Almuñecar, (Granada), Andalucia, (Spain)

Almuñecar, together with its neighbour La Herradura form the tourist capital of the Costa Tropical in the province of Granada.

The town sits upon a hill at the mouth of two rivers, meandering down to the coast, in the province of Granada in Andalusia. Almuñecar lies on the coast 40 minutes drive from Granada and 90 kms. from Málaga. The city is flanked by the Sierra Nevada Mountains, with its international skiing resort open 6 months during winter, less than an hour’s drive away. Their height protects the area from the worst of the European winter weather, and the town has a population of about 25,000. The economy of the area used to be based on agriculture and fishing but today tourism has taken over. Water sports of all types are available and diving is particularly popular due to the wonderful underwater scenery.

The Town

The town has medieval steep winding streets that lead to the Plaza de Constitución, where the Town Hall stands, and onto the highest old quarter called Barrio San Miguel and onto the Moorish castle. Most of this area is pedestrianised and residential. Geranium-filled balconies and small sunny plazas line the labyrinth of narrow passageways; the town’s archaeological museum is located here. To the other side of the Plaza de la Constitución, next the Town Hall, a short rise leads up to the The Iglesia Mayor de la Encarnación (the main church) is located on the other side of the Plaza de Constitución, leading away from the town hall. The Casa de Cultura (cultural centre and auditorium) is also located in this district.

The Carretera de la Concepción, once formed a part of the main coast road and is now an attractive, but busy avenue. Here there is a fountain, where the old valley road heads towards Granada and, not far along the road are the excavated remains of part of an aqueduct and important Roman baths.


Almuñecar has 19 kilometres of local coastline, which is diverse with 25 beaches along the coast of Almuñecar and La Herradura. Secluded coves, long sandy beaches and the town’s main beachfront with all its amenities and facilities. There are numerous options for water sports, including diving, the area is said to have some of the best underwater scenery anywhere along the southern coast.

The beachfront is divided in two by a large rocky outcrop known as the Peñon del Santo. The best beach, Playa de San Cristobal, stretches westwards from this rock, while the Playa Puerta del Mar is located to the east. Close to the Peñon del Santo is the Lori Sexi Ornothological Park which is home to over 1,000 birds. The many species include peacocks, doves, parrots, ostriches and water birds. The Aquatropic water park can be found next to Velilla beach. The are many water-flumes and rides including Kamikaze, the ring-rapids, with many sizes of pools, wave machine and waterfall. There are sun terraces, snack bars and a restaurant.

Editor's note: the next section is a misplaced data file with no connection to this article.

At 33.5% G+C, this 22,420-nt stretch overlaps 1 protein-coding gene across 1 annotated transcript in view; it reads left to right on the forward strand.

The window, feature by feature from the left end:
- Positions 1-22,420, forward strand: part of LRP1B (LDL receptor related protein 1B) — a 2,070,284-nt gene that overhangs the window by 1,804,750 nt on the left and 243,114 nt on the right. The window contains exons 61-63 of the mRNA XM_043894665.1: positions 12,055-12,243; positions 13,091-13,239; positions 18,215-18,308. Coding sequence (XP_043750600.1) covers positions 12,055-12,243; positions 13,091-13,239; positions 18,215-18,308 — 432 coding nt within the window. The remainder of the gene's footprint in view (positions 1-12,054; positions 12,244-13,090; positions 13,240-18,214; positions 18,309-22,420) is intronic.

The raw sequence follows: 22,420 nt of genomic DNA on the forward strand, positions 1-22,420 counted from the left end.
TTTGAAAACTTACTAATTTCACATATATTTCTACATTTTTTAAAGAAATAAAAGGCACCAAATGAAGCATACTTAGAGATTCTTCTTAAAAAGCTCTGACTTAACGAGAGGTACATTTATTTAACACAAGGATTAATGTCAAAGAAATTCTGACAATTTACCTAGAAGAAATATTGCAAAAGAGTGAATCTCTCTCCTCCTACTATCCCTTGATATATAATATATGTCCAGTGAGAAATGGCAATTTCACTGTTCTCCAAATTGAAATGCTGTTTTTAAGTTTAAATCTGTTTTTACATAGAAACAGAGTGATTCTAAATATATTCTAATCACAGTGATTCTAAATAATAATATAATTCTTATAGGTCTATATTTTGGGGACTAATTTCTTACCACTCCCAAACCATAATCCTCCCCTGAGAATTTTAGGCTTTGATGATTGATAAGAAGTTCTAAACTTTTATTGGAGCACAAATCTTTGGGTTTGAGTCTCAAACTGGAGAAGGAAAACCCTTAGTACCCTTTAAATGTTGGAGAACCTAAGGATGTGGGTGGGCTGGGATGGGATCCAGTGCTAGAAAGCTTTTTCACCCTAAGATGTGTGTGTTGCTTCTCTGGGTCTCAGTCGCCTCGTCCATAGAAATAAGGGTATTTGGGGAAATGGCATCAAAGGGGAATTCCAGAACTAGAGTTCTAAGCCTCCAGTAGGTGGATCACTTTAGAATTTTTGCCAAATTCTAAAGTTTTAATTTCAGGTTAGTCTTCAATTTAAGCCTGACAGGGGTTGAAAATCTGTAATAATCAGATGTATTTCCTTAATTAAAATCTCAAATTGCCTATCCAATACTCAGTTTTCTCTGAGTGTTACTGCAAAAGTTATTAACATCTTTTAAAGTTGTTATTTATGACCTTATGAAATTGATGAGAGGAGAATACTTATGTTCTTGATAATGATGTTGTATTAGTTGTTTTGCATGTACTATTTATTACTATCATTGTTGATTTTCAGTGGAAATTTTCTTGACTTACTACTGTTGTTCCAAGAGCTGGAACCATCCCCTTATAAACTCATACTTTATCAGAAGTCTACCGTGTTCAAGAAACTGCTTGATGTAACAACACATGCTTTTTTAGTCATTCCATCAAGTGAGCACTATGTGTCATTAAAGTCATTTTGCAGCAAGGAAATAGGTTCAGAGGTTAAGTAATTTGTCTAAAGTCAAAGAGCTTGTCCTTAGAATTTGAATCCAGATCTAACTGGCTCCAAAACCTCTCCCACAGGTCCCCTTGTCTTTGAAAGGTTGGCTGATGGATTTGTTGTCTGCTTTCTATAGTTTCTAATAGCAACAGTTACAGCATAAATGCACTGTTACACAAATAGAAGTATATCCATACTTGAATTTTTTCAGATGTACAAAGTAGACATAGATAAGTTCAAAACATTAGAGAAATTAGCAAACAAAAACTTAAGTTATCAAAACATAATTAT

Places to visit

Almuñecar has its fair share of cultural and historic attractions, the first and most obvious being the Moorish castle, which was originally built on Roman foundations, however, what still stands is mainly from the Arab and Christian occupations.

The archaeological museum, which is located close to the castle; the building was formerly a Roman building, it is known as the Cave of the Seven Palaces, and holds some treasures, including a 3500 Egyptian vase.

The Majuelo Park is a lovely botanical garden, which sits in the shade of the castle. There is a vast array of exotic flora and the centrepiece of the park is the Roman ruins of old fish-salting pits. In summer, many open air concerts are performed beneath the castle including the annual Almuñecar Jazz Festival. The town has paid homage to local characters and resources with dedicated statues and monuments; there are monuments to sailors, fisherman, water, fertility, amongst others.

The area is also dotted with old watchtowers, as the area was infested with pirates. These look outs were built so that they could warn the local villages of certain invasion.

Further afield you can visit the interior of the region, to the Tropical Valley full of rich avocado orchards, which line the Rio Verde (Green River), visiting small inland villages and learning a little of the culture of the area. Follow the Rio Seco (Dry River) and you will reach the beautiful Peña Escrita Park, where you can go hiking, rambling, horse-riding or just taking in fresh air and magnificent scenery. The park also has log cabins where you can stay overnight and enjoy the typical spanish cooking at the only restaurant, lying on top of the mountain.

Salobreña is another coastal Moorish town, just east of Almuñecar. A picturesque white-washed village, definitely worth a visit.

Eating out

Almuñecar has a great selection of good quality restaurants, with a mix of traditional and international cuisines.


The Costa Tropical takes its name from the sub-tropical climate that it enjoys. With warm winters and long hot summers, the average temperature is around 20C.

Tourism Office

Palacete de la Najarra. Avda. de Europa, s/n, Almuñecar 18690 (Granada).  Tel: (+34) 958 631 125. Email:


Video and tourist information about Almunecãr